Kingery, himself a gay man, is working to combat that isolation by building a support network among the local LGBTQ community known as the Avenidas Rainbow Collective.

The collective launched in January 2020 as part of a two-year pilot program funded with $300,000 from Santa Clara County to expand caregiver support, health education, socialization and other specific services needed by the Peninsula's senior LGBTQ community.

So far — despite rolling out two months before socially distanced protocols became the norm — the collective has successfully hosted a variety of programs that have helped people connect with one another, including pre-pandemic coffee meet-ups, gay and lesbian and inter-generational discussion groups, walking groups, a virtual LGBTQ "empowerment and connections" conference, an ugly sweater holiday party and a pen-pals program.

For Sarah, who asked that her real name not be published, the Avenidas Rainbow Collective is simply an affirmation that "we exist," she said. "We are still here, and we are still LGBTQ."

The longtime Palo Alto resident and homeowner, said she did not want to reveal her name in part because "I have a longtime resistance to being totally out to the world because there was a time where it was simply a very dangerous action. Yes, I understand that is a cowardly stance."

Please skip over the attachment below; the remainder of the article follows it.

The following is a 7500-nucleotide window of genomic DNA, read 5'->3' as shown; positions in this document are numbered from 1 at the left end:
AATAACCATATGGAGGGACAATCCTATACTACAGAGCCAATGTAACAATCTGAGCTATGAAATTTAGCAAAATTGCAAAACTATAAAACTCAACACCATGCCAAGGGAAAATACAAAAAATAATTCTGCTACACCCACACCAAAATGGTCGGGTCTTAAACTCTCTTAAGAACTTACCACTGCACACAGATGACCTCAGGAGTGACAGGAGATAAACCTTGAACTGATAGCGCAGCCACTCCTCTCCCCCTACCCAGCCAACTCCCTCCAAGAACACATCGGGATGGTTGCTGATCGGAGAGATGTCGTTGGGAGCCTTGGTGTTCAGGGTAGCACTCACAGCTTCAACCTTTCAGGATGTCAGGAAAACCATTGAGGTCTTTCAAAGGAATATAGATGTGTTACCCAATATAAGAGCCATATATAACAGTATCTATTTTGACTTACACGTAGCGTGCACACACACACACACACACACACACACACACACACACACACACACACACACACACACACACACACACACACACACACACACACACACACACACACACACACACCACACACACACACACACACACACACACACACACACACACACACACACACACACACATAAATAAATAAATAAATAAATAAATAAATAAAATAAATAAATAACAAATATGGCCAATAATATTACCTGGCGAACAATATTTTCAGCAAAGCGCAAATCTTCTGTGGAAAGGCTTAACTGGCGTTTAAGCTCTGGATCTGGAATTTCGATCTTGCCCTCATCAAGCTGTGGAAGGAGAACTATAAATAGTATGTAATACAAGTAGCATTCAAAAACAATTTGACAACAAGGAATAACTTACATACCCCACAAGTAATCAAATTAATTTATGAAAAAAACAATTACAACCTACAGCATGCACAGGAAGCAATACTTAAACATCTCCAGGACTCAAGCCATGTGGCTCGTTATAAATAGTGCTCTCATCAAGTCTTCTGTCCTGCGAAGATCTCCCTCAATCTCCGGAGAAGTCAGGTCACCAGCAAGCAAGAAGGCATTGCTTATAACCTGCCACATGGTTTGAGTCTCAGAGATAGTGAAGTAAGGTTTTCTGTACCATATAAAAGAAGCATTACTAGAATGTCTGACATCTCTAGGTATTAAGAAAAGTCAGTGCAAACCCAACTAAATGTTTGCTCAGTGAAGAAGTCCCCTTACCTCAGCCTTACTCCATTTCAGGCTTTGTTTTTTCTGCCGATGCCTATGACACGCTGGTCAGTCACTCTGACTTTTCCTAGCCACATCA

Now in her late 60s and living without a partner, Sarah said she's probably not generally perceived as LGBTQ, just "slightly eccentric." The LGBTQ activities at Avenidas have made her life "so much richer," she said.

She does not personally feel isolated because she's active in many organizations and has a close relationship with her daughter and son-in-law. Sarah added, "I think LGBTQ seniors are more at risk than seniors in general."

Housing can be a particular problem for LGBTQ seniors, Palo Alto resident Rick Kaplowitz, who is a member of the Santa Clara County Senior Care Commission, said.

"The Bay Area is reasonably open to the gay community, but people who are older have more of a tendency not to be as friendly," Kaplowitz said. "There's the issue of going into senior housing and having other people living there not be very tolerant. There's a question of, 'do you come out and maybe not be very welcomed, or do you have to go back into the closet after having been out of the closet for 25 years?'"